Maybe Molina just didn't want to play for the Mets

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MetsBlog.com’s Matthew Cerrone wrote an interesting article about Bengie Molina’s surprising decision to return to the Giants yesterday after seemingly being all but signed with the Mets.
Molina inked a one-year, $4.5 million deal with San Francisco, but Cerrone reports that New York’s offer–which was made in mid-December–included $1 million more in salary for this season and a player option for 2011. So why would a 35-year-old catcher who didn’t draw a ton of interest as a free agent spurn a more lucrative multi-year offer?

In talking with a few people around baseball, it sounds to me like Bengie Molina always wanted to return to the Giants, or are at least he wanted play with a team on the West Coast. Also, as the offseason moved on, Molina became more and more skeptical of playing in New York. I had some people suggest he might have become leery of fan and media criticism, while another person speculated he was scared off by how Carlos Beltran’s surgery was communicated in the press, saying, “Players talk.”

There was similar speculation about Jason Bay’s lack of interest in the Mets, except for Bay at least more money and more years eventually won out and he signed a four-year, $66 million deal with New York. Of course, as Cerrone notes most Mets fans weren’t all that keen on signing Molina in the first place and they might be better off turning their attention to Yorvit Torrealba or even going with some combination of Henry Blanco, Omir Santos, and Josh Thole behind the plate for a fraction of the cost.

MLB executive: Bruce Maxwell’s kneeling may keep him from finding work, not his arrest

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In September 2017, former Athletics catcher Bruce Maxwell became the first major league player to kneel during the national anthem, joining the handfuls of NFL players who had been doing the same to protest police brutality and racial inequality. Maxwell’s effort was laudable, but he got into trouble a month later when he was arrested for aggravated assault with a deadly weapon and disorderly conduct. Maxwell allegedly pointed a gun at a food delivery person.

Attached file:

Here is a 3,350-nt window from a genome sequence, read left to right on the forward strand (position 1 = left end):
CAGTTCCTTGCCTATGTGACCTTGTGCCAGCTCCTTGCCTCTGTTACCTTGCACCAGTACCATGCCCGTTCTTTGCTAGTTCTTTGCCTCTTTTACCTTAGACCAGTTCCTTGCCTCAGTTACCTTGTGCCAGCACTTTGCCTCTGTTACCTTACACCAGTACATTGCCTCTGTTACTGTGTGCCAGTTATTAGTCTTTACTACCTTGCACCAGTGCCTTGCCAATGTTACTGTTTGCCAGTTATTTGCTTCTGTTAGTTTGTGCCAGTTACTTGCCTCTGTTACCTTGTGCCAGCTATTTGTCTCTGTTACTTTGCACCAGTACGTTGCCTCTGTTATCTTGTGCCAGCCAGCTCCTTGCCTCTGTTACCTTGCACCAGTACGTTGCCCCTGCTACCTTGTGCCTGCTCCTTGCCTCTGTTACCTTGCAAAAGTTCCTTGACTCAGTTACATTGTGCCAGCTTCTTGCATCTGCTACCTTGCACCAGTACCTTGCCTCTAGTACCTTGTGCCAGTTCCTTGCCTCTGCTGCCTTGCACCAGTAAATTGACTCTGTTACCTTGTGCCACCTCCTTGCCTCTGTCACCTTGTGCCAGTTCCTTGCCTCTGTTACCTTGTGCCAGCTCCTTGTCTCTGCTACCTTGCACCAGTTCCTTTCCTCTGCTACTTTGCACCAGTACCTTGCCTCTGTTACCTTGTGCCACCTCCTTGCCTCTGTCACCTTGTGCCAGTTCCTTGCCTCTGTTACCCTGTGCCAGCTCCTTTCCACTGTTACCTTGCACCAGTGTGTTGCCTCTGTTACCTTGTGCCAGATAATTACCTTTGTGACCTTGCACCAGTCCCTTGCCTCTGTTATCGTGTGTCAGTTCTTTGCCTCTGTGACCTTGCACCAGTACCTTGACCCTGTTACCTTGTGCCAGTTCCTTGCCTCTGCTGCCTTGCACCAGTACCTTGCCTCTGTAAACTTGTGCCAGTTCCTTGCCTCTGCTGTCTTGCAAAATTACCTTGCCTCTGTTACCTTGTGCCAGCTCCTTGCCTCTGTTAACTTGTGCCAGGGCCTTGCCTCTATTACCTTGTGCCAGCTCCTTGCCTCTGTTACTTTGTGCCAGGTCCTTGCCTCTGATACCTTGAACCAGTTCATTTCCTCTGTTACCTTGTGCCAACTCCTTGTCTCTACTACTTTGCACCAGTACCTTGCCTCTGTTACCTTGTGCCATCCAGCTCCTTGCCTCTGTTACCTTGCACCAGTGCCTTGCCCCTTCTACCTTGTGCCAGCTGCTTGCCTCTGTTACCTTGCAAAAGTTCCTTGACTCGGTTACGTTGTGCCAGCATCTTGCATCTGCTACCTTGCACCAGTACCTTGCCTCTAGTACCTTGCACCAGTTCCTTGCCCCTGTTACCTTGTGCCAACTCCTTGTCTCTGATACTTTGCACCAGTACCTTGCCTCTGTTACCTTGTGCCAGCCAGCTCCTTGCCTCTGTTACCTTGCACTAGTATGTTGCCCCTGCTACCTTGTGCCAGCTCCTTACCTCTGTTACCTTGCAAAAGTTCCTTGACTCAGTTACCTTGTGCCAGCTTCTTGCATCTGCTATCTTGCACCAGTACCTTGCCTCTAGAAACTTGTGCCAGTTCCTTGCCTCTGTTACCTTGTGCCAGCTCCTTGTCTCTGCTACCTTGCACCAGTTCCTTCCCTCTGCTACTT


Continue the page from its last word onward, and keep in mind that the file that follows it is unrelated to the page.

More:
Maxwell, 27, played sparingly for the Athletics in 2018 and then was designated for assignment at the beginning of September. He officially became a free agent on November 2 and has had trouble finding work in the month-plus since.

Susan Slusser of the San Francisco Chronicle reports that Maxwell fired his agent, Matt Sosnick on Thursday because he’s still jobless. According to an unnamed MLB executive Slusser spoke to, “It’s the kneeling thing that might keep him from getting another job, not the arrest. Owners aren’t going to want to deal with that whole anthem issue.”

That makes a lot of since since abusive players haven’t had too much trouble finding new work otherwise. Addison Russell, Jeurys Familia, and José Reyes, among others have either stayed with their teams or quickly found new work. Given the relatively weak catching market, had Maxwell only had the assault charge, there is no doubt he would have been signed to be a backup catcher somewhere.

In the NFL, Colin Kaepernick — who popularized kneeling during the anthem — has remained unsigned even though teams have opted to sign and start clearly inferior quarterbacks like Mark Sanchez, Josh McCown, Ryan Fitzpatrick, Jay Cutler, Matt Barkley, and Sam Bradford, among many others. Team owners tend to run conservative in terms of politics, so they may not like the protest to begin with, then there is the public blowback to signing such a player as those who dislike such protesting make up a slight majority in the U.S., according to various polls including one done by the Washington Post.

It’s worth noting that Maxwell has a career .240/.314/.347 triple-slash line in 412 plate appearances. We’re not talking about J.T. Realmuto or Buster Posey here. That being said, there have been 15 other catchers to have put up a lower aggregate OPS since 2016 (min. 400 PA). One of those players, Derek Norris (.600 OPS since 2016), signed a minor league contract with the Tigers just three months after being suspended by Major League Baseball for violating its domestic violence policy. Makes you think.